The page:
The Esquire Guide to How to Drink Whisky: 8 Things You Need to Know Before Taking Your First Sip

Whiskey or whisky? Neat or on the rocks? Time to educate your alcohol-loving self.
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Whisky has come a long way from being a “daddy’s drink.” From the wine cabinet in your parent’s room, whisky has migrated to basically every local bar that’s worth your time. Newer generations have warmed to it to the point that it is slowly becoming the drink of choice for many. But many people still don’t know how to drink whisky, and many of us are probably not too well-versed in the finer details of drinking it.

Well, that’s why we’re here. Educate your alcohol-loving self with this list of the eight things you need to know before you drink your next shot of whisky. You’re welcome, by the way.

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1. Whisky or whiskey?

We can’t properly drink something if we can’t even spell it right. Historically, the Irish use ‘whiskey’ with the extra ‘e’, which also seems to be the preferred spelling in the United States. But the Scots are more comfortable with ‘whisky’ and are sticking to their guns. So, which one should you use? It’s all a matter of preference at this point. We suggest that you follow whatever spelling your favorite brand uses.


2. How should we drink whisky?

Ah, the age-old debate on how to best drink whisky. According to Macallan Brand Ambassador Adrian Tecson, a first-time whisky drinker should first try it neat.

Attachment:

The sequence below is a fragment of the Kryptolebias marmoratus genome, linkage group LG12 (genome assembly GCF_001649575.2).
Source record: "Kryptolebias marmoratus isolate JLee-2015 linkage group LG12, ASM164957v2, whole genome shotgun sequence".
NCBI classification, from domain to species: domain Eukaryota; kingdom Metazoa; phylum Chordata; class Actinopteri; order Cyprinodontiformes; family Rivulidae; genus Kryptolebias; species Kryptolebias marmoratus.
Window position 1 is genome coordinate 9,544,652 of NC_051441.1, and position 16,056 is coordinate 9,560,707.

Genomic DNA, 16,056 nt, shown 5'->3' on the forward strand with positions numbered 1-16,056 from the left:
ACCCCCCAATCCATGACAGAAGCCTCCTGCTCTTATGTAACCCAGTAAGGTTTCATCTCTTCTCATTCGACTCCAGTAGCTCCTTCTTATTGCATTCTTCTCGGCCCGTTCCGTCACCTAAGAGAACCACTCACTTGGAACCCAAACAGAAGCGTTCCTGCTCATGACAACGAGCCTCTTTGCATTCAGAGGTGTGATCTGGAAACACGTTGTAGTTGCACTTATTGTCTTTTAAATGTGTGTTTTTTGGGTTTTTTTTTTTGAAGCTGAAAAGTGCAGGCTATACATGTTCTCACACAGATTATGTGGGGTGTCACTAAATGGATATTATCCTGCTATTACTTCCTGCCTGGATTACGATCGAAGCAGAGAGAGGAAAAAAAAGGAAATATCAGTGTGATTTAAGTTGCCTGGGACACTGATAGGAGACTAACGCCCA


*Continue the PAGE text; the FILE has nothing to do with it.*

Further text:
“Drink it neat first because that’s the way the whisky master (the one who creates the whisky) would’ve wanted you to try it, and he developed it that way because you’ll smell all the aroma and taste it properly without any mixers,” shares Tecson.

“But then, after that, you should just enjoy it the way you want it. Whether that’s adding a bit of water or pouring it with ice, it really doesn’t matter. Drinking whisky should be more about the experience than the mechanics.

3. Is it wrong to use whisky in cocktails? Doesn’t it destroy the whisky’s taste?

“You cannot shoehorn anyone into a single way of drinking whisky,” says Tecson. “A few years ago, you go into bars and see maybe two bottles of whisky. Now, you see at least 10 and everybody’s trying to experiment with whatever they can mix with whisky. Does it change how it tastes? Yes, it does. But if it contributes to more people drinking whisky, then why not?”

So, stop being ashamed of not being able to drink whisky without cola, you’re doing just fine my friend.

Macallan Brand Ambassador Adrian Tecson delivers a talk on drinking whisky at Chateau 1771

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4. Where and when is the best time to drink whisky?

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If you really want to focus on the taste of the whisky, there are a couple of external factors you must consider, including the lighting and the smell of the general vicinity.